Chinese business is under constant suspicion of trying to peddle influence in Australia, yet 15 out of Australia’s biggest 20 listed-companies are majority owned by US investors. Michael West asks who are the benefactors of the biggest bailout in Australian history?
29 April 2020 | Michael West, Michael West Media ( Image: Alex Anstey)
We’re all socialists now. Or are we? There was the grande dame of the big business lobby Jennifer Westacott alongside trade union supremo Sally McManus on ABC morning radio. Sisters-in-arms united in a rally-cry for Stimulus Mark IV.
Rupert Murdoch’s The Australian and the big business junta at the Australian Financial Review too; eschewing their normal welfare vitriol for adulation.
A month ago, this from Finance Minister, Mathias Cormann:
“No, we will not look at a UK-style system [of income support] because in an Australian context that just wouldn’t work,”
One week later: “But we are going to do it in an Australian way”. Kaboom, income support for six million Australians.
How rapidly, and radically, things have changed. Same deal from Prime Minister Scott Morrison, an heroic backflip as he unfurled the biggest hand-out in Australia’s history, a $130 billion income package.
It is detente in the culture wars as ideological foes of left and right confront the common threat of coronavirus. Yet the esprit de corps will not last long.
A good package but flawed
The good news is, in the face of the most momentous economic disaster in living memory, the Prime Minister and the Government have realised they are here to govern, not to outsource.
The latest stimulus is tacit admission that the previous stimulus, Stimulus III, was a dismal attempt to privatise the bail-outs to the banks. They have since, quickly, realised that there was no point shelling out $90 billion to the banks (via QE) and pleading with them to lend it to small business.
What business needs is customers, not debts.
And so it was they they are giving money straight to the people, rather than simply showering the world’s most mollycoddled banks in more liquidity, banks incidentally whose apparently benevolent mortgage holidays are quietly an excuse to profit from compound interest.
This is a supply AND demand side shock after all, not merely a financial crisis like the GFC and the solutions to the Corona Crisis are quite different. With the benefit of “going second”, having watched the massive stimulus measures unfold in the US, Ireland, Germany, the Netherlands, New Zealand and the UK, the package has its merits; it will stimulate, it will save jobs.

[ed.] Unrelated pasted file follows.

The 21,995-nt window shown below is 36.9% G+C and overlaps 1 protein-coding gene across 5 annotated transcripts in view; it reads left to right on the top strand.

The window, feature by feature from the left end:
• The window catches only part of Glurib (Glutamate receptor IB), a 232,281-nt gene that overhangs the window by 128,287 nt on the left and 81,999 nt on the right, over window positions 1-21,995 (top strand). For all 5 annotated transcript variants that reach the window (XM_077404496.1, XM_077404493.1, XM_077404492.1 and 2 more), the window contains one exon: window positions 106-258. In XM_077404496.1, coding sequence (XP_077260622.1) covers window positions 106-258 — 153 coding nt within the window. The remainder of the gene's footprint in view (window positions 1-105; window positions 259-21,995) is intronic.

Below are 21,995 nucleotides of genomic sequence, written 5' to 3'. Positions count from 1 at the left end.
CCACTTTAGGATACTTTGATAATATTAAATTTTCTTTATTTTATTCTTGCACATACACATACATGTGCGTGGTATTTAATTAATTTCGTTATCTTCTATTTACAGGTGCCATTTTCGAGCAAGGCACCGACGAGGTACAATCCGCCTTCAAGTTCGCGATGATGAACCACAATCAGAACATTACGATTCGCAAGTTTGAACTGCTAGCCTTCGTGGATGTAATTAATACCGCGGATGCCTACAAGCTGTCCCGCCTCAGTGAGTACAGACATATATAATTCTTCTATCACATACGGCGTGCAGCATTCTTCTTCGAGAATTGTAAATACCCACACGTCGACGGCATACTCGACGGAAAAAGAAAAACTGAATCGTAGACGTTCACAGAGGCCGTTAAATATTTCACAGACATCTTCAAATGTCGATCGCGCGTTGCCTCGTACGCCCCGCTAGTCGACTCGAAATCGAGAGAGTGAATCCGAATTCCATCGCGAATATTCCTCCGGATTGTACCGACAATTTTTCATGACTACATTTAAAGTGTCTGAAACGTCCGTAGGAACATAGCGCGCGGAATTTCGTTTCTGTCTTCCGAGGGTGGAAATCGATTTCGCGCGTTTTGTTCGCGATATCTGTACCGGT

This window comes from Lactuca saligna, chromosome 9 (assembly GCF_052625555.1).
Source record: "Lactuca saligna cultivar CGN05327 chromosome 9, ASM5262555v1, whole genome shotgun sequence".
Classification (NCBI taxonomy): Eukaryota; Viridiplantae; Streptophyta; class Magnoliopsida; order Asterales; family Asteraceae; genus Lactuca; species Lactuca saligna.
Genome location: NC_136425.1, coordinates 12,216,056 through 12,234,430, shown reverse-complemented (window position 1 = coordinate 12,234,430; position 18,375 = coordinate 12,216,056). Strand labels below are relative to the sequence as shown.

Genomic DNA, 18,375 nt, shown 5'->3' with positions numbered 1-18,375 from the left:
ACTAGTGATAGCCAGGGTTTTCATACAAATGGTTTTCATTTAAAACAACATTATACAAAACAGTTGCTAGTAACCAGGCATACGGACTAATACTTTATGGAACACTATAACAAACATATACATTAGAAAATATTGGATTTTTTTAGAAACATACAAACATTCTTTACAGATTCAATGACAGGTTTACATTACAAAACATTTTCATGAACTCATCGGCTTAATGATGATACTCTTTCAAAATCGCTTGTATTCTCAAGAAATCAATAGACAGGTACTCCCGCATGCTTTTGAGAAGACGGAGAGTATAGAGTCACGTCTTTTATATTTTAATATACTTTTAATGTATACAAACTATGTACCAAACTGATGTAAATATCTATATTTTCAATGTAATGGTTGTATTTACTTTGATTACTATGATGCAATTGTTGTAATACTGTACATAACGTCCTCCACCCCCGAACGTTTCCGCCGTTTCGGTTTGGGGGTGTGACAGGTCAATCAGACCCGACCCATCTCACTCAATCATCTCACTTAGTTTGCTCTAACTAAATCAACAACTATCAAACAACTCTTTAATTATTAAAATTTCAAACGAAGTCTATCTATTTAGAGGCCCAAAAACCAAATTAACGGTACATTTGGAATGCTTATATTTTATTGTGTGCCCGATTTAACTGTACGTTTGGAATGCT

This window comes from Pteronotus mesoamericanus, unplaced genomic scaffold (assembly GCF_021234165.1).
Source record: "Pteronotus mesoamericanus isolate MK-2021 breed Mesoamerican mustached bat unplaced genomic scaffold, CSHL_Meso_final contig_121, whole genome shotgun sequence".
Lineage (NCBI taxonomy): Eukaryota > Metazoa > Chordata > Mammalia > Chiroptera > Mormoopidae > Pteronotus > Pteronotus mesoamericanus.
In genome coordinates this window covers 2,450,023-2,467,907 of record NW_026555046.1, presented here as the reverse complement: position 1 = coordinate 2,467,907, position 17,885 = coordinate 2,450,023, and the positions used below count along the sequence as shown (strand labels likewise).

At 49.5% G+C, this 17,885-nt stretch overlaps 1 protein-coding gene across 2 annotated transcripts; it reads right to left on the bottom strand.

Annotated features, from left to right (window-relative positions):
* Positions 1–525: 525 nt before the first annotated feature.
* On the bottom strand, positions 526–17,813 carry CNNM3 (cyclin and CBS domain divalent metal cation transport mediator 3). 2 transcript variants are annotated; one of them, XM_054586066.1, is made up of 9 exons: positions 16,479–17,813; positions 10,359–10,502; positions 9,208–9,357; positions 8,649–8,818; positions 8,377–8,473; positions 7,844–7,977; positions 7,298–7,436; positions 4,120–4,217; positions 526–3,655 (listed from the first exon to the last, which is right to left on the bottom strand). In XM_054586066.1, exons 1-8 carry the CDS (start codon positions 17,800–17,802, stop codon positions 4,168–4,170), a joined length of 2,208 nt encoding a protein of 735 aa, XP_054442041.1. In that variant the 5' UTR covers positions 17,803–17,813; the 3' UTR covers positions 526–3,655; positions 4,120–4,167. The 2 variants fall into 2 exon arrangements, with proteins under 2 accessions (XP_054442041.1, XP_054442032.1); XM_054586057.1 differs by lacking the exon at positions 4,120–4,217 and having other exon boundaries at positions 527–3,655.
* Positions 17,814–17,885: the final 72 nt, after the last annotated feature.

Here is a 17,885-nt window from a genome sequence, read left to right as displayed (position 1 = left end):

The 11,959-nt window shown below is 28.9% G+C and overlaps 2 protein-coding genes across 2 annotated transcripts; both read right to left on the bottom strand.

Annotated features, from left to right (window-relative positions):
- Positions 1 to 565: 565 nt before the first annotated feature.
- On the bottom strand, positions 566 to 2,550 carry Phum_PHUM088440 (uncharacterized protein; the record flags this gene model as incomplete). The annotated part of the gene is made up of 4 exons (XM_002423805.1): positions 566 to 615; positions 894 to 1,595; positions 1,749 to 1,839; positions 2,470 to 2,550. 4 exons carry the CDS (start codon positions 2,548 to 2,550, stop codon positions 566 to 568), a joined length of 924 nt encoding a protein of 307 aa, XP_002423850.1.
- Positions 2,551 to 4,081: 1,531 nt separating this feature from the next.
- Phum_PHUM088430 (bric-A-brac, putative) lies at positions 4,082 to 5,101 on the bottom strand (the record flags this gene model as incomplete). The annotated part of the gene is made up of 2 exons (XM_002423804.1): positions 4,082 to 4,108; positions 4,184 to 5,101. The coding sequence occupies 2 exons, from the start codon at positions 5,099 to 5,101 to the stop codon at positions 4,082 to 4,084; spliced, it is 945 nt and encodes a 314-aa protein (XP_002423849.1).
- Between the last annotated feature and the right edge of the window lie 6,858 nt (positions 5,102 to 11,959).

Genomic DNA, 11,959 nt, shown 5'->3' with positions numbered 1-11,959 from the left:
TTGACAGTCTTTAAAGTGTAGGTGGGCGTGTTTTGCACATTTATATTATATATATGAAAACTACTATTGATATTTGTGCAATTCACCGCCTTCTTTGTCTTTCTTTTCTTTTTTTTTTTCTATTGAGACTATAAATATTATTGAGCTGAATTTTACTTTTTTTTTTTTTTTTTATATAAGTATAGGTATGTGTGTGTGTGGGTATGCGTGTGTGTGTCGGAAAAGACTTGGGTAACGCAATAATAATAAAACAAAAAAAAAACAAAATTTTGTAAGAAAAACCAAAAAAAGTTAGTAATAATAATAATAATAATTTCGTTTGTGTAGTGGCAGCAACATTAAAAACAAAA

Ugly corporate welfare demands
The bad news is that, inevitably, Stimulus Mark IV has its flaws; millions will fall through the cracks of the JobKeeper package. Their cries will rise. The landlords are already up in arms. Everybody wants in. The challenges for governments are immense.
Even Virgin Australia, a company owned by state corporations in China, Singapore and Abu Dhabi – a company founded by Richard Branson, a bloke who lives in a tax haven, and which never pays income tax – demanded Australian taxpayers bail out its shareholders. That mess is now in the hands of administrators.
And in the most juvenile response yet, Alan Joyce, the chief executive of rival airline Qantas, demanded $4.2 billion in taxpayers’ finest should Virgin have got its bail-out.
Aside from the ugly jousting for taxpayer support from corporations which pay little or no tax, aside from the hypocrisy of the newly minted caste of post-neo-conservative socialists who once derided regulation but now crave hand-outs, the Government has structured a scheme to entrench the status quo once the coronavirus blows over.
In this, Australia may miss the chance for vital reform, this historic opportunity to address rising inequality and the dominance of large corporations over democracy.
Reward for dependency
What the Government has done here via Stimulus IV is to set up a scheme to reward both employers and employees. If you are a boss, have a boss, or had a boss and are keen to get your boss back, you get money.
Sole traders and casuals had to find out via the legislation and how the Tax Office deals with various applications. Sole traders, who earn less than $75,000 per year, are legally entitled to opt out of the GST tax system, yet the sole trader eligibility for JobKeeper is assessed by the Tax Office on the basis of GST lodgements.